The camp is believed to have been near the Primitive Baptist Church. There are some remains of buildings there.
One of the big attractions to Cades Cove is the wildlife people can see there.
As people drive around the loop, they may see bears, deer, and turkeys in the fields. Occasionally, they may see other animals like wild boar and coyotes.
There are certain times of the year when they are more likely to see them. In the summer, people might see mother bears with their cubs. In October, bears are eating extra food to get them through the winter. More bears can be seen during this month. Deer can be seen regularly during the fall and winter months.
The best times of day to see bears and deer are earlier in the morning or later in the afternoon and evening before dark.
One thing many people don’t realize is the reason these animals are common in the valley is the fields supply an abundance of the food they need to survive and thrive. Bears eat blackberries, cherries, acorns and walnuts. Deer and turkeys graze in the fields.
None of this food supply would be there if the National Park Service had its way. Their original plan was not to keep the fields as they are today. They were going to allow everything in the valley to revert back to nature.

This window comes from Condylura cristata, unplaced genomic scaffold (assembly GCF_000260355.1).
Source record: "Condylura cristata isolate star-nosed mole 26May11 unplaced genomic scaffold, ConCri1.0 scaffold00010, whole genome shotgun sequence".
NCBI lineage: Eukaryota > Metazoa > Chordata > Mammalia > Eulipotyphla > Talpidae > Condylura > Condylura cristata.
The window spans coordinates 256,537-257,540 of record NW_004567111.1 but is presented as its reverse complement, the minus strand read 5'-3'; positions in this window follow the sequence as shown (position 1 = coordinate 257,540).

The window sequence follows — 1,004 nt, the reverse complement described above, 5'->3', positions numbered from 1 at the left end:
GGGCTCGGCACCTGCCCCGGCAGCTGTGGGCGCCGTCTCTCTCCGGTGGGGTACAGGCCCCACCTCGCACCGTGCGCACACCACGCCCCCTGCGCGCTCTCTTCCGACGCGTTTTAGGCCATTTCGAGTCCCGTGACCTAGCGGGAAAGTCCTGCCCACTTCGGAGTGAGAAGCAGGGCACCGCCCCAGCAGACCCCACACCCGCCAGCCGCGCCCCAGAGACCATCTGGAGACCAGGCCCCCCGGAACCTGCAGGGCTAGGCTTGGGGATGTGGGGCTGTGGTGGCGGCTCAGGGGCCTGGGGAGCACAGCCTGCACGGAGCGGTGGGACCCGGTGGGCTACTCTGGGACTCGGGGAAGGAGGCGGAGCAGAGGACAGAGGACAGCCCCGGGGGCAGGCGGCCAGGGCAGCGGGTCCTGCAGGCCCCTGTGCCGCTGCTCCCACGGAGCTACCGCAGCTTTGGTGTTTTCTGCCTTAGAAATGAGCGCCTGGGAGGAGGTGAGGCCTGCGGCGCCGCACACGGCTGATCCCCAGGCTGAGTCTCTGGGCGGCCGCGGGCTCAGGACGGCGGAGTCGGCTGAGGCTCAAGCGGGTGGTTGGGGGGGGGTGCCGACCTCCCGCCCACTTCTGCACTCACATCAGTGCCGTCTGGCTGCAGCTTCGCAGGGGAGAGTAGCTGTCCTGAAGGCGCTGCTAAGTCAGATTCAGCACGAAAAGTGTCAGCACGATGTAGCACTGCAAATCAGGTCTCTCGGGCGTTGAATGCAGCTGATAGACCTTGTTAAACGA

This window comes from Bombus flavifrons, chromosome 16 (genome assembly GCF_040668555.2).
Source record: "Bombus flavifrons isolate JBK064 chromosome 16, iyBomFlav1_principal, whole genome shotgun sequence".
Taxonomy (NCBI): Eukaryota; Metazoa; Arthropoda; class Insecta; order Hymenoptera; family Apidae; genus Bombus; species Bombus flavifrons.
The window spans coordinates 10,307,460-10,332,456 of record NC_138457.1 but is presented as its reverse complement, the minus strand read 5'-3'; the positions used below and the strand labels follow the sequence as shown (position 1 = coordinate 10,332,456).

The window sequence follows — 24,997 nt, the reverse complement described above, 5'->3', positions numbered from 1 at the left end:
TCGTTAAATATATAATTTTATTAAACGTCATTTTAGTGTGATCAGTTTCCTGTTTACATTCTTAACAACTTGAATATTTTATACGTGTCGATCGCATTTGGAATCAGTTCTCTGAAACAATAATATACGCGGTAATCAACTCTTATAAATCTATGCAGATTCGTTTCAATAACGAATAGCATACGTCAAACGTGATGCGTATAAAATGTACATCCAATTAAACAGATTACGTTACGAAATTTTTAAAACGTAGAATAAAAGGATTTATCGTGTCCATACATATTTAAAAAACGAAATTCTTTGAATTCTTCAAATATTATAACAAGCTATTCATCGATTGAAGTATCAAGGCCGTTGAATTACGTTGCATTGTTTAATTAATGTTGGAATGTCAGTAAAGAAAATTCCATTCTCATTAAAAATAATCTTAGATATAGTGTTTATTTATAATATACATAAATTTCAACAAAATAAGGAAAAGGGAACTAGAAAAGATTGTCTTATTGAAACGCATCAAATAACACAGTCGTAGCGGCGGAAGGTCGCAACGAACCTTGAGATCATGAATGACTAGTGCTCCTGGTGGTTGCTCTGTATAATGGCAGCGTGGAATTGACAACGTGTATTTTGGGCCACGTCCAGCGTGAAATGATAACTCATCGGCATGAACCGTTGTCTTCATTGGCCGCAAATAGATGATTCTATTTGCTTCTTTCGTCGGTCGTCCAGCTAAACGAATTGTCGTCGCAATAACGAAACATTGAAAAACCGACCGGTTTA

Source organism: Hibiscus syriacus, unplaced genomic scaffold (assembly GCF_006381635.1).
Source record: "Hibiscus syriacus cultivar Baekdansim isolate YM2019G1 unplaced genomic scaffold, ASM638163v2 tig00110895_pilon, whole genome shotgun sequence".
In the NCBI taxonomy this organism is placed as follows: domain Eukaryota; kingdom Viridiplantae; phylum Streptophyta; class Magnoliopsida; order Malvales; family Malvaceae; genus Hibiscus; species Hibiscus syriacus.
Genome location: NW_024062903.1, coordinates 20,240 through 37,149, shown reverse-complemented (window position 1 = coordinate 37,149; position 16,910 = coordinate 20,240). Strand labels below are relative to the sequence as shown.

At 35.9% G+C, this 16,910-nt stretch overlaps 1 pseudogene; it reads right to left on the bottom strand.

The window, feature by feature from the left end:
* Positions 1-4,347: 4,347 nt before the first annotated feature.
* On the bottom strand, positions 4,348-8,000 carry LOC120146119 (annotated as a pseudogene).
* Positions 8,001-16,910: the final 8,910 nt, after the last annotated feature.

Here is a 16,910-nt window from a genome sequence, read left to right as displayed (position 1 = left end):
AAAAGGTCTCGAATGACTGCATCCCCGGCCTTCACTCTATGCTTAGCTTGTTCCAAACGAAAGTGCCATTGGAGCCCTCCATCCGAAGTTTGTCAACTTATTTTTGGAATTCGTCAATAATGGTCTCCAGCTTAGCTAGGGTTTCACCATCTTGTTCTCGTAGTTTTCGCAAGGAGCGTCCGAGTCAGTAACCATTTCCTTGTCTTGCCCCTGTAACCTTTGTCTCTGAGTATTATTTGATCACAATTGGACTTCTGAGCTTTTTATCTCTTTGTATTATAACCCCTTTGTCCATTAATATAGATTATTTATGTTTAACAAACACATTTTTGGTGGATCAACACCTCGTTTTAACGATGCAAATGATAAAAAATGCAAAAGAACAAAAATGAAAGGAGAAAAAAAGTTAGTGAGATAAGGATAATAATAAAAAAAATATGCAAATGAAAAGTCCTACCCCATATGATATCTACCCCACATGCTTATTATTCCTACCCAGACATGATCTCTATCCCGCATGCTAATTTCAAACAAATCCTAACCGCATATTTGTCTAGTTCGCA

Fortunately, the public didn’t allow that to happen. If it did, much of the food source for the animals would have been eliminated. Far fewer deer, bears and other animals would be living there. It would also be more difficult to see any remaining ones.
Get Excited Exploring Cades Cove
Hopefully you now know a little more now about Cades Cove than you did when you started to read this post. You may want to go back and spend time exploring the valley.
Prior to your next visit, you may want to read more about it by doing a Google® search or getting one of the books written about it. There are also quite a few videos on YouTube about the valley.
That way you can spend more time picturing where what you read took place and how life was there.
I believe the more you find out, the more excited you will be about Cades Cove. You will want to go back on a regular basis.
Don’t keep all you learn locked up inside of you. Share what you learn with your children and grandchildren. Help them learn what life was like in this fascinating valley.
If you have any comments on what you have read in this post, I would love to know them. Please email them to me. Also – if you have any ideas about subjects you would like to see discussed in future posts, please send me an email and let me know. My email address is firstname.lastname@example.org.